Elaborate scheme draws split sentence for former resident who scammed local women’s center
Published 6:53 pm Friday, May 1, 2015
A former Carter County woman pleaded guilty on Friday to stealing the identity of two famous NASCAR drivers and a major corporation as part of an elaborate scheme that defrauded a local community service agency.
She received six months in jail and eight years probation on Friday.
Jamie Renee Graves, 38, of Harvey, La., entered a guilty plea to six counts of identity theft, a Class D felony, and two counts of criminal simulation, a Class E felony.
Under the terms of her plea agreement, Graves faced an effective sentence of 4 years in prison, but Judge Stacy Street granted her request for alternative sentencing during a hearing on Friday following her plea.
Street ordered Graves to serve her time in “split confinement,” which means a portion of her sentence will be served in jail and the remainder on probation. Graves must serve 6 months in jail, after which she will serve 8 years on probation through the Tennessee Department of Corrections.
Graves also requested she be granted judicial diversion, which would allow the conviction to be removed from her record if she successfully completed probation, but Street denied that request.
The charges against Graves stem from 2009 when she contacted Abortion Alternatives and Women’s Center about doing a special event for the center and the children served by its programs.
AA&WC Director Angie Odom testified on Friday that Graves claimed to be friends with NASCAR drivers Darrell Waltrip and his brother Michael Waltrip, and said the two drivers wanted to host an event for the center.
Over a period of months, Odom said Graves outlined plans for a special event to be held in August in the days leading up to the fall race at Bristol Motor Speedway. The event would feature seven NASCAR drivers, a mock race car and food and would be held for the children served by the center’s programs.
“Even though it was not raising money, it was going to make these kids happy and give them a chance to do something like this that they would normally not get to do,” Odom said. “I was so ecstatic.”
As time went by, Odom said the story became more involved. Odom began receiving text messages and e-mails that appeared to be from Darrell Waltrip discussing the upcoming event. Then Odom received an e-mail with a contract agreement between Kimberly-Clark Corporation, the manufacturer of Huggies brand diapers, and Waltrip Racing. In the agreement, Waltrip Racing was going to place a logo for Huggies diapers on Michael Waltrip’s car during the Bristol Race in exchange for Kimberly-Clark Corporation donating a large amount of diapers to the Women’s Center, Odom said.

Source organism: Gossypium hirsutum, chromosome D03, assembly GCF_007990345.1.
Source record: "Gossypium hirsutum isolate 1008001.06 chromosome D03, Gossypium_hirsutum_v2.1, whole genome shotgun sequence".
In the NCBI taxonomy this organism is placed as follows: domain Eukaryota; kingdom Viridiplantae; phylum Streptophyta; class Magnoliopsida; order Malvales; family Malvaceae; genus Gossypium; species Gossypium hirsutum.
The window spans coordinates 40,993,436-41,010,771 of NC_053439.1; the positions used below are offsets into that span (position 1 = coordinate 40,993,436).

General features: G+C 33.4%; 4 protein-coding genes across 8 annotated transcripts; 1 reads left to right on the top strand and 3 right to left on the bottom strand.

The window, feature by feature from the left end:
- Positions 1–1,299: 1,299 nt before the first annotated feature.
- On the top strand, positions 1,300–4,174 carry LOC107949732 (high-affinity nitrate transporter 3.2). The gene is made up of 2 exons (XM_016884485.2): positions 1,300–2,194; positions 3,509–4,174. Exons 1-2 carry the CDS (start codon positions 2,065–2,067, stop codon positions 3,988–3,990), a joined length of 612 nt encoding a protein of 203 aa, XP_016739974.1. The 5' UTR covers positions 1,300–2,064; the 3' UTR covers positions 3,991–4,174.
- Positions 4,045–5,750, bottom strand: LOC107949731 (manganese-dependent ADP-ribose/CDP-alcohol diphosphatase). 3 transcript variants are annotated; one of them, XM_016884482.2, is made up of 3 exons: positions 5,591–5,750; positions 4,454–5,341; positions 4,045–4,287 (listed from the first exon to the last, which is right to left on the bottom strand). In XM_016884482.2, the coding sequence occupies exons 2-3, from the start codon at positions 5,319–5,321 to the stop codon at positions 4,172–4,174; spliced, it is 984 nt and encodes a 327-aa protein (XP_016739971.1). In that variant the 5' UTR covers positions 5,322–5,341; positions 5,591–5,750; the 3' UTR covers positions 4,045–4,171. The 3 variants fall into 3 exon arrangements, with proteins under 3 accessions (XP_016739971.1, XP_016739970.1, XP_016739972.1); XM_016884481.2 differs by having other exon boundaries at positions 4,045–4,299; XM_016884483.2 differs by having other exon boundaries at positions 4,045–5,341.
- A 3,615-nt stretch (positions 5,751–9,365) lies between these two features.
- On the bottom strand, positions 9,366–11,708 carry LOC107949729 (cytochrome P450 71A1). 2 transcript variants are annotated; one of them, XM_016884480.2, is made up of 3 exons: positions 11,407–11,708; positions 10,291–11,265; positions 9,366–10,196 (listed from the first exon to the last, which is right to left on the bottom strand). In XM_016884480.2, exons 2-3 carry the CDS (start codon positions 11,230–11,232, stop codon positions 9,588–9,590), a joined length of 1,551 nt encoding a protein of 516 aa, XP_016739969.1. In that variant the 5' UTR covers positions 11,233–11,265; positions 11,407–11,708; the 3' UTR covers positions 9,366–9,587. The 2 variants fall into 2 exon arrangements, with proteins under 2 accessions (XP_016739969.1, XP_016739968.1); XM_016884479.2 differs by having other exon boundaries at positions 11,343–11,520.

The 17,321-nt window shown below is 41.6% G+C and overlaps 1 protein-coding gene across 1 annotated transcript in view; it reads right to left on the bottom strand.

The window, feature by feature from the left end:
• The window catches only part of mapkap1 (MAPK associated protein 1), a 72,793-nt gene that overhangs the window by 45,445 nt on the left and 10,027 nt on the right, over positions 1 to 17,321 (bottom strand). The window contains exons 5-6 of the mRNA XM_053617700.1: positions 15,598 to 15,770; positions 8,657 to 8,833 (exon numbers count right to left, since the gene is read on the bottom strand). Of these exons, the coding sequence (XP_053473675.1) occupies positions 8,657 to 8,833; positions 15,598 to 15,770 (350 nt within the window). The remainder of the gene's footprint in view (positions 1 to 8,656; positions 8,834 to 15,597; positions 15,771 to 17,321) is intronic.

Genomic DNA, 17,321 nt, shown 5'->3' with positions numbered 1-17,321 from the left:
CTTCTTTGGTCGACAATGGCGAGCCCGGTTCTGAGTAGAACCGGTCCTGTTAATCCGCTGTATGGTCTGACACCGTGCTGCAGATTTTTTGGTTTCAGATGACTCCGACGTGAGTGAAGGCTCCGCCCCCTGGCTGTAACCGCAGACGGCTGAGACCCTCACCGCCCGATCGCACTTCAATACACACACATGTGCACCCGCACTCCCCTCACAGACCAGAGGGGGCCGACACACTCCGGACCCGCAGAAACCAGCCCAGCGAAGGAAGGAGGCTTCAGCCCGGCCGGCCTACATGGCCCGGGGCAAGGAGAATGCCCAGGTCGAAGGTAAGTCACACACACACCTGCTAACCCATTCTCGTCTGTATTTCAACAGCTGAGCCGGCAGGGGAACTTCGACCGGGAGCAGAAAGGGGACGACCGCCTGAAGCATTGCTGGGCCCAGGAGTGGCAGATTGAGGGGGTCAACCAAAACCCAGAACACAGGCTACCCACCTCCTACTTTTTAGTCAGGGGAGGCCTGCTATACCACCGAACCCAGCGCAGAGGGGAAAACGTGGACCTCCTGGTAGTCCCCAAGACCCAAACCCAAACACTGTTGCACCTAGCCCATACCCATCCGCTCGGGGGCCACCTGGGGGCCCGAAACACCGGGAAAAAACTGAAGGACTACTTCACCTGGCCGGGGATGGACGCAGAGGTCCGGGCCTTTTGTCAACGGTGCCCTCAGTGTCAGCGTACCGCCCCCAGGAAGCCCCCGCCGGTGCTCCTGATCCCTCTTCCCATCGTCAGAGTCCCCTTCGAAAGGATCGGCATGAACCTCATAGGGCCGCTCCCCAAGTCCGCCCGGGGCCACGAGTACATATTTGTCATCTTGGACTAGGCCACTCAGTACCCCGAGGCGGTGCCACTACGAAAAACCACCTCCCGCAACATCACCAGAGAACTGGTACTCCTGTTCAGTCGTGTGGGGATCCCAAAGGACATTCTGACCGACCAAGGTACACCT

As the Women’s Center planned for the event, Odom said Graves set up meetings with the Elizabethton Chief of Police to discuss security and met with Elizabethton Housing and Development Agency Director Kelly Geagley and Parks and Recreation Director Mike Mains regarding places to hold the event.
During this same time frame, Graves said she and her family were trying to move back to New Orleans but were having financial difficulties, Odom said. Because Graves was helping to set up this big event for the Women’s Center, Odom said the Center’s Board of Directors decided to pay for a rental truck for Graves and her family to use for their move.
It was shortly after Graves moved that Odom realized the planned event was nothing more than a scam. The Women’s Center was out more than $900 for the cost of renting the moving truck, but the damage done by Graves was greater than the money lost, Odom said.
“No offense, but the $900 is nothing compared to what it did to the children,” Odom said, adding the children had already been told about the event and were very disappointed when she had to tell them they had been lied to by Graves.
After Graves moved to New Orleans, Odom said she talked to her by phone and recorded the conversation, during which she said Graves confessed it was all a scam.
“I asked her why this elaborate story that didn’t do anything for anybody,” Odom said. “Her only answer was ‘I wanted to give you something to look forward to and make you happy.’”
Odom asked the court to deny granting Graves judicial diversion. Prior to working with Graves, Odom said she had done research to try to see if Graves had any criminal past but could not find one. If this conviction were to be removed from Graves’ record, Odom said she feared some other group or agency would fall victim to a similar scam by Graves.
“I need there to be something to show up just to warn others,” Odom said. “This was so elaborate it is impossible this is the first time she has done this. I don’t believe you should be able to walk away from this with nothing on your record.”
During the hearing Graves did not take the stand to testify, but she was allowed to make an statement, or an allocation, before the court. During that statement, a defendant cannot be asked any questions and is not sworn under oath to make the statement.
When Graves stood to speak, she turned to face Odom.
“I am truly sorry for what I have done and for the hurt I have caused you,” she said.
During his review of the case before sentencing, Street said he could not begin to understand the reason behind Graves’ actions but he felt those actions warranted punishment.
“A message needs to be sent that you can’t act like someone you’re not and you can’t pretend to know someone you don’t,” Street said. “She simply had delusions of grandeur that she knew people she did not.”
One of the most troubling aspects of the crime, Street said, was how detailed and elaborate the scheme was and how it hurt so many.
Street noted the probationary sentence would help to monitor Graves’ behavior for any signs of similar schemes.
“During the eight years of probation, at least someone will be keeping an eye on her for that period of time,” he said.